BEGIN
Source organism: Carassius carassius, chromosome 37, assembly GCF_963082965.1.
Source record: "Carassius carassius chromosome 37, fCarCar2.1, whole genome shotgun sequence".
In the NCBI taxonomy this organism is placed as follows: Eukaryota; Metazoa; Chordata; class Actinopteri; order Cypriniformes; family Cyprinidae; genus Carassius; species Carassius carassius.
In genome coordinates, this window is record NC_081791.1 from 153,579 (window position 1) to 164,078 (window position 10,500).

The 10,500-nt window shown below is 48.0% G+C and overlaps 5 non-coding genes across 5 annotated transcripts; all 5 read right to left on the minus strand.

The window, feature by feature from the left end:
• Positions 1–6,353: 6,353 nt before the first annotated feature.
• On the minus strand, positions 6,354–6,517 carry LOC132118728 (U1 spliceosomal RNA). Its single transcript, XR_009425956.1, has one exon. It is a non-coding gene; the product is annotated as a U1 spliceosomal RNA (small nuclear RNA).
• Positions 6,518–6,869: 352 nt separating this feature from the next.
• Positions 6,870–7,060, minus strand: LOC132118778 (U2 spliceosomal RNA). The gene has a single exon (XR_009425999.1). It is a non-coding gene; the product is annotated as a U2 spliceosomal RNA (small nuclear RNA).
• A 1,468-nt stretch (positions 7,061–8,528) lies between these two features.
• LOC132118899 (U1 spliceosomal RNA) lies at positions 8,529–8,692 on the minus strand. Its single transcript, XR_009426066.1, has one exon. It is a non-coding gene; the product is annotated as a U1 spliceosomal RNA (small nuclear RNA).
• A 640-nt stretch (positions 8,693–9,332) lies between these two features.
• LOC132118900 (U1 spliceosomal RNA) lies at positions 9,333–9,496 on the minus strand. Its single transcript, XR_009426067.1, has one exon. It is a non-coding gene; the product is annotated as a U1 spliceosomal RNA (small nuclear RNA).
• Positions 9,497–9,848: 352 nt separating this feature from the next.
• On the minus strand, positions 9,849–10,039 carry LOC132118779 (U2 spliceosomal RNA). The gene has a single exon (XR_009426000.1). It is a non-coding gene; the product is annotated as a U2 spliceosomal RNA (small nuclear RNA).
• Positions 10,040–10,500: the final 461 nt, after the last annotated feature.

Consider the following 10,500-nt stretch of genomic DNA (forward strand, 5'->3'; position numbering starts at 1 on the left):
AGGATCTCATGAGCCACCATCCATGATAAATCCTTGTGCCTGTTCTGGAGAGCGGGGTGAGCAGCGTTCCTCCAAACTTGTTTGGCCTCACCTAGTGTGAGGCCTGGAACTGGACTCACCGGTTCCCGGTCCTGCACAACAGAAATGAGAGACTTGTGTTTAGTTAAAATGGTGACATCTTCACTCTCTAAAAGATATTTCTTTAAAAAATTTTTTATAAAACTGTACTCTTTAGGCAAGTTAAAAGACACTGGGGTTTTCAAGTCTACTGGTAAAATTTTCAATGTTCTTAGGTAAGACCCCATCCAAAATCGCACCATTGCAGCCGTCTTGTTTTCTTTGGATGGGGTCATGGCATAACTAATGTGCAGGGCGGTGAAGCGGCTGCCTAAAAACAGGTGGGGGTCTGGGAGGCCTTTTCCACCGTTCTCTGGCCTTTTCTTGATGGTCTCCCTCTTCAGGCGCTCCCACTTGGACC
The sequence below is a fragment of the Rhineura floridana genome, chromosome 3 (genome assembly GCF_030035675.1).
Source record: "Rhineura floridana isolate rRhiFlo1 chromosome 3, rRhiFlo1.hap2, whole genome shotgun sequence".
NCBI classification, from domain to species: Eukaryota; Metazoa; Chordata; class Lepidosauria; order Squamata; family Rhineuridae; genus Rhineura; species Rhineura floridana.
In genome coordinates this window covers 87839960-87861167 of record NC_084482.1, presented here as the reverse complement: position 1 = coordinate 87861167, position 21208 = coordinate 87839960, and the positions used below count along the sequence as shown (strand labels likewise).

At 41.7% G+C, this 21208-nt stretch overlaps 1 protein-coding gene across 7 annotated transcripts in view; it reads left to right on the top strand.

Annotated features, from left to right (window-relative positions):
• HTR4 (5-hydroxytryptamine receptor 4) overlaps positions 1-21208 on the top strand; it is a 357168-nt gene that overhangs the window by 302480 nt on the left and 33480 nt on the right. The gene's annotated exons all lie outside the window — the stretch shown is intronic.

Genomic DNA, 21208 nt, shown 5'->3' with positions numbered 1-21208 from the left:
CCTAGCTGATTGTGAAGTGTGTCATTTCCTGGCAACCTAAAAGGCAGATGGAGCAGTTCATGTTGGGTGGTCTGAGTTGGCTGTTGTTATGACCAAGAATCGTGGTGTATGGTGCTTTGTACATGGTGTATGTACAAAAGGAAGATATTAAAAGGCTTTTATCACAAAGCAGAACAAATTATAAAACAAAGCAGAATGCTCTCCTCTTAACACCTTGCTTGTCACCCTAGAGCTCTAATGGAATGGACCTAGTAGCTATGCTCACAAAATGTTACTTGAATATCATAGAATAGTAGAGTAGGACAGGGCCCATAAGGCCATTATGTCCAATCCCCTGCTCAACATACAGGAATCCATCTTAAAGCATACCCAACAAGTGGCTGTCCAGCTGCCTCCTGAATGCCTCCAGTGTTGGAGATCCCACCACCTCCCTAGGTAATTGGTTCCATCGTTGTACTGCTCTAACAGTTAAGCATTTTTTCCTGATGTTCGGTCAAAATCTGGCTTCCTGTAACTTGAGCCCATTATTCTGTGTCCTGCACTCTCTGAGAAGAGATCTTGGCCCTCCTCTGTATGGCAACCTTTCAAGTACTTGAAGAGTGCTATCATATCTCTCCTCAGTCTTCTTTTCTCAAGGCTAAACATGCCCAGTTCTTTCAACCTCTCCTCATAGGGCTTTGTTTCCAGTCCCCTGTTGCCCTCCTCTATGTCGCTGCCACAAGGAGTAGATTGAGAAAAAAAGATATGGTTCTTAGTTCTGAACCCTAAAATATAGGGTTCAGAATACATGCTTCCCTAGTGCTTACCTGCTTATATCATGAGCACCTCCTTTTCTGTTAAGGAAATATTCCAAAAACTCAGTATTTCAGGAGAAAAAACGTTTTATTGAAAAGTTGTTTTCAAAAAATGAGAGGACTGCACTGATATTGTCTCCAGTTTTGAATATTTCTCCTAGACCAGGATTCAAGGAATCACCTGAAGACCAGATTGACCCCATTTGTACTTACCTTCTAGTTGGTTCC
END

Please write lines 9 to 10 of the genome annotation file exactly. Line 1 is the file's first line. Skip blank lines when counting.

• Positions 6,518–6,869: 352 nt separating this feature from the next.
• Positions 6,870–7,060, minus strand: LOC132118778 (U2 spliceosomal RNA). The gene has a single exon (XR_009425999.1). It is a non-coding gene; the product is annotated as a U2 spliceosomal RNA (small nuclear RNA).